Sales of FMCG companies went up due to uptick in demand by panicked consumers, who over-stocked essential products and commodities in view of coronavirus threat, but this may be neutralised by a drop in levels in stock-in-trade' due to potential supply chain disruptions, said financial advisory firm KPMG in a report.
The coming two to three weeks would be a testing ground on how supply chains are able to keep pace with this temporary rise in consumption, said KPMG in its report titled 'Potential impact of COVID-19 on the Indian economy'.
Besides, the e-commerce sector will also face the challenges due to COVID-19 and may see a dip in growth, it added.
"We are in the midst of a global pandemic and with the guidance around social distancing to counter the COVID-19 threat, it is logical to expect consumers to over-stock on essential products and commodities. The existing uncertainty around how the pandemic shapes up may result in an uptick in spend by consumers in categories like rice, flour and lentils.
"This may give a slight fillip to sales for FMCG companies, but at the same time this may be neutralised by a drop in levels in stock-in-trade' due to potential supply chain disruptions," it said.
The report suggested that going forward "we can expect companies to explore newer distribution channels focused on a direct to consumer route'.
It has urged the government for easing manufacturing rules for essential commodities with faster clearance and adequate insurance coverage against extreme business disruptions.
Over the e-commerce sector, KPMG said that there would be increased pressure on the supply chain.
"Another challenge for e-commerce companies is that they will need to equip their employees with the appropriate resources to manage operations remotely with little or no disruption, it added.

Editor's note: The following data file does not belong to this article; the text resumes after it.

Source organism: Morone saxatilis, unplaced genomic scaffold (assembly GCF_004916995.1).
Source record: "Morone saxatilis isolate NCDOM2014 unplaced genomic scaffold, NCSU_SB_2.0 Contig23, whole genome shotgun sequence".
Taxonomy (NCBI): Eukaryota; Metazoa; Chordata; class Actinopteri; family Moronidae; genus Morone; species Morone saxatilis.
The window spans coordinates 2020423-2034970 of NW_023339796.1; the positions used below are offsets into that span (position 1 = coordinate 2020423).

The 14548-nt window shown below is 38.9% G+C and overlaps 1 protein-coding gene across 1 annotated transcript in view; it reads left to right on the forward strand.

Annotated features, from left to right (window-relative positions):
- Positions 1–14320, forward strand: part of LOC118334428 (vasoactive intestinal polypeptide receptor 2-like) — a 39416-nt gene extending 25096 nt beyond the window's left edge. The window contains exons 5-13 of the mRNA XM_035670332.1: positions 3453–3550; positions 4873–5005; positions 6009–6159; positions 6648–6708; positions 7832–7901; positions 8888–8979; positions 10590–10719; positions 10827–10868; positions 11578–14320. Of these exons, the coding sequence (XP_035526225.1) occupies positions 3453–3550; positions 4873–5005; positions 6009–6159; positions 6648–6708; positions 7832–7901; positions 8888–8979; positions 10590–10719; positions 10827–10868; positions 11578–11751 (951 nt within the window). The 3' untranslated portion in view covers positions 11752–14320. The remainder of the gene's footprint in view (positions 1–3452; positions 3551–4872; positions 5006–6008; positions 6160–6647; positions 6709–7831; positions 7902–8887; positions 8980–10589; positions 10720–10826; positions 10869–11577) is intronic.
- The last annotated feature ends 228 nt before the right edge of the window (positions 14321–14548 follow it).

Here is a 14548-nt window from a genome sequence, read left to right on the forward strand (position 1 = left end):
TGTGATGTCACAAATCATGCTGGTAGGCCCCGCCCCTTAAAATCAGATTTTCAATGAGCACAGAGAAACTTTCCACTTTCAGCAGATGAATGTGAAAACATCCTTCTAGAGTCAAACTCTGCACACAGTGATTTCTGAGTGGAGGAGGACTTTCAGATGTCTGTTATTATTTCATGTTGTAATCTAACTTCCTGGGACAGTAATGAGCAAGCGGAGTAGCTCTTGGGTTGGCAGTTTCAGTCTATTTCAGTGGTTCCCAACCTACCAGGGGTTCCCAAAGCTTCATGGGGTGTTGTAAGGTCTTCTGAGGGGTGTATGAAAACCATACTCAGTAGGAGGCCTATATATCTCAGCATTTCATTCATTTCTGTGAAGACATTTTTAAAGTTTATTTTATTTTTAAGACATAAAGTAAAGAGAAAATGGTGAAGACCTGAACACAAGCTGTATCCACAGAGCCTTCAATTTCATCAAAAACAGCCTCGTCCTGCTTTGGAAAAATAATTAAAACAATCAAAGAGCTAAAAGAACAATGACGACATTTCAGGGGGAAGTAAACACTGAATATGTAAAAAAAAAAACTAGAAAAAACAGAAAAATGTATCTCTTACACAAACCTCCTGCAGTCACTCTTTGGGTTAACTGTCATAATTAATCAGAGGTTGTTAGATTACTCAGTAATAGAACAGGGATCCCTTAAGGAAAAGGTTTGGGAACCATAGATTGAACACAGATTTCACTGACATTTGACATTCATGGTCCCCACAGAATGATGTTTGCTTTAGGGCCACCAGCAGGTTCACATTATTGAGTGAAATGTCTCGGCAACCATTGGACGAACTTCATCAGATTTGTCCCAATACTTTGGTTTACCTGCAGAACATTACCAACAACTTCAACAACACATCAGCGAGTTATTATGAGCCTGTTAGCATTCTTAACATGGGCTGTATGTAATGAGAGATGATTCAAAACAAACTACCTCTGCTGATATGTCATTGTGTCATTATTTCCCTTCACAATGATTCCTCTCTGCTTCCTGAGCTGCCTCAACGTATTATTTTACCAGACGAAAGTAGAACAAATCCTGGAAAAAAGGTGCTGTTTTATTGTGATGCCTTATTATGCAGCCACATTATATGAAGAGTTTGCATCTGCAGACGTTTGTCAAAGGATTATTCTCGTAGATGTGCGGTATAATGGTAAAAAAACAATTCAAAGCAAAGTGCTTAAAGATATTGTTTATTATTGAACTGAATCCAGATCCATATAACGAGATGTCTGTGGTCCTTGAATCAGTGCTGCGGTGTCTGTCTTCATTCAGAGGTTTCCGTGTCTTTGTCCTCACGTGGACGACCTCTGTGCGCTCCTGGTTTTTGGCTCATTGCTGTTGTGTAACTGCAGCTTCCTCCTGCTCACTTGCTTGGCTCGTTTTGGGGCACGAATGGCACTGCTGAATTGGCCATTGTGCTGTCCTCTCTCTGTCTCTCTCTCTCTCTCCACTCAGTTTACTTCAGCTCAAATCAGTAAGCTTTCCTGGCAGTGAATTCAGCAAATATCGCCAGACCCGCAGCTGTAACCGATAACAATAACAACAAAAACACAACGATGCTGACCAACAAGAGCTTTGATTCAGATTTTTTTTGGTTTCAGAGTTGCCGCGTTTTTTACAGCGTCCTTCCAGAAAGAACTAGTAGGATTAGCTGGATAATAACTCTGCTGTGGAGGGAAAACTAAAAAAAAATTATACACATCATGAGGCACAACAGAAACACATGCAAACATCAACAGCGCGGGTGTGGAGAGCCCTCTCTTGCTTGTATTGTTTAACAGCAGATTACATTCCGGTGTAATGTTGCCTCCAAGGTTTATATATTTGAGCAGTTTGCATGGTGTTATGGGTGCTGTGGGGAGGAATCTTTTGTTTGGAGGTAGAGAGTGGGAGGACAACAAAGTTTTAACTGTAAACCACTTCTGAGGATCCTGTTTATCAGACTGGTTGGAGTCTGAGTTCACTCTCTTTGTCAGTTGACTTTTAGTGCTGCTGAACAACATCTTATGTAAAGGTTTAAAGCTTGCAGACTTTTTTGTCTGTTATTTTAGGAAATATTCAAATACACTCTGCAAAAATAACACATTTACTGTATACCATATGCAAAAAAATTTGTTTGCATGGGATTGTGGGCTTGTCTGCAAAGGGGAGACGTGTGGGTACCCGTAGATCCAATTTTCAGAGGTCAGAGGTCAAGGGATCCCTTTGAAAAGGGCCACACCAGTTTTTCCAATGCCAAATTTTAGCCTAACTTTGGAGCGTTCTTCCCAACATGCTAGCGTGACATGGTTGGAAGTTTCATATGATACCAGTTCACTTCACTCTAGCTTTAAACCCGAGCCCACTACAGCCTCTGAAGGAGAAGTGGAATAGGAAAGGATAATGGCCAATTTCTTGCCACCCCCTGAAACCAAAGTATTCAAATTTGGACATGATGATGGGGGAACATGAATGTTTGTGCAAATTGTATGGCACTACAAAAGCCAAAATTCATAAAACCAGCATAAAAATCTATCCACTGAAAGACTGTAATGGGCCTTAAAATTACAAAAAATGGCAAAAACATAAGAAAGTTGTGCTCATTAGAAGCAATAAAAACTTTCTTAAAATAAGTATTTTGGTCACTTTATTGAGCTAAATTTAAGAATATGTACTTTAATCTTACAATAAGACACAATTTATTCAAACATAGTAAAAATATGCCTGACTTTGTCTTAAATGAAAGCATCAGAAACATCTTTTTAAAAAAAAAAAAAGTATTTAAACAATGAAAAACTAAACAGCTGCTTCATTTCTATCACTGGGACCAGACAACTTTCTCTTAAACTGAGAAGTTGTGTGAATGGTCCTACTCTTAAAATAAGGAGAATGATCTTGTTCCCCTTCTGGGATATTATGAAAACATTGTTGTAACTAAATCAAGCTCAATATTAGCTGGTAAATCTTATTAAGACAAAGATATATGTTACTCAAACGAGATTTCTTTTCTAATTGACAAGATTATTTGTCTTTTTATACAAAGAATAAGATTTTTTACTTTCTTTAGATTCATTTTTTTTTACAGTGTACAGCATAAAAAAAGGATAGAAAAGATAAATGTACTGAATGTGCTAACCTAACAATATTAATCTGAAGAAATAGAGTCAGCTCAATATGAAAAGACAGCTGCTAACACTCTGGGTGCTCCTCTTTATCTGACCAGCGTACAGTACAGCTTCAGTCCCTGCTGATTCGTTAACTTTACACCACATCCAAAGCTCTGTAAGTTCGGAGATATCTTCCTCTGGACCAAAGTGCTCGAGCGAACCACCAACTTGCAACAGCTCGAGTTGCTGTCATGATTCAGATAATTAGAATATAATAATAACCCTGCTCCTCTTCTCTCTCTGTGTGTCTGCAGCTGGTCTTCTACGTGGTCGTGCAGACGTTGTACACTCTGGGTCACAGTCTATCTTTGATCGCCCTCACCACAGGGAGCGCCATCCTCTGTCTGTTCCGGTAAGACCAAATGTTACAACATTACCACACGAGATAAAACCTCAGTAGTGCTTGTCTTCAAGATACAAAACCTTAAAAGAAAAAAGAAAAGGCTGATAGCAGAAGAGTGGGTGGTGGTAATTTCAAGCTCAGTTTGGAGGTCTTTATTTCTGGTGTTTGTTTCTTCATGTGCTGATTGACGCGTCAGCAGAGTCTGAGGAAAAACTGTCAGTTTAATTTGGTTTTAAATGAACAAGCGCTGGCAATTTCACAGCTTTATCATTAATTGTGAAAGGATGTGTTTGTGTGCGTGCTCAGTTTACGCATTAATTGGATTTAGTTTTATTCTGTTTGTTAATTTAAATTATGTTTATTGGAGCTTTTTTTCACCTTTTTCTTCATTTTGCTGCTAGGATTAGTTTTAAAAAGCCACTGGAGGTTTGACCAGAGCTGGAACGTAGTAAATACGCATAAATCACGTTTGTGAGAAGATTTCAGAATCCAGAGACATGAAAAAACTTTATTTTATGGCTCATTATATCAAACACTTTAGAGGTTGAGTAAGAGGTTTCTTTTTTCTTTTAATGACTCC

The Indian retail sector was worth USD 950 billion in FY 2018-19 and was fifth largest in retail space globally.
In this, household and personal care contributed 50 per cent, while the healthcare segment was at 31 per cent and rest 19 per cent was from the food and beverages segment.
According to the report, raw material supplies could be a challenge due to disrupted supply chains. Moreover, a fall in imports could severely impact
select categories in retail and durables.
Moreover, production for specific categories, especially non-essentials would be a major challenge, with "demand unlikely to pick up immediately".
"Cash rotation would slow down for all categories, though food and grocery retail would be less impacted. Large retail and real estate companies can be expected to renegotiate rental contracts by invoking the force majeure clause. It is still unclear whether and how banks will step in to support companies in such a situation," it added.
Retail sector had contributed 10 per cent of GDP and 8 percent of employment in FY 2018-19, the report said.
India is presently going through an unprecedented complete lockdown of three weeks, ending on April 14, to prevent the spread of the coronavirus.
According to the latest report from the Union Health Ministry, the total number of COVID-19 cases has increased to 4,683 and the death toll is now 138.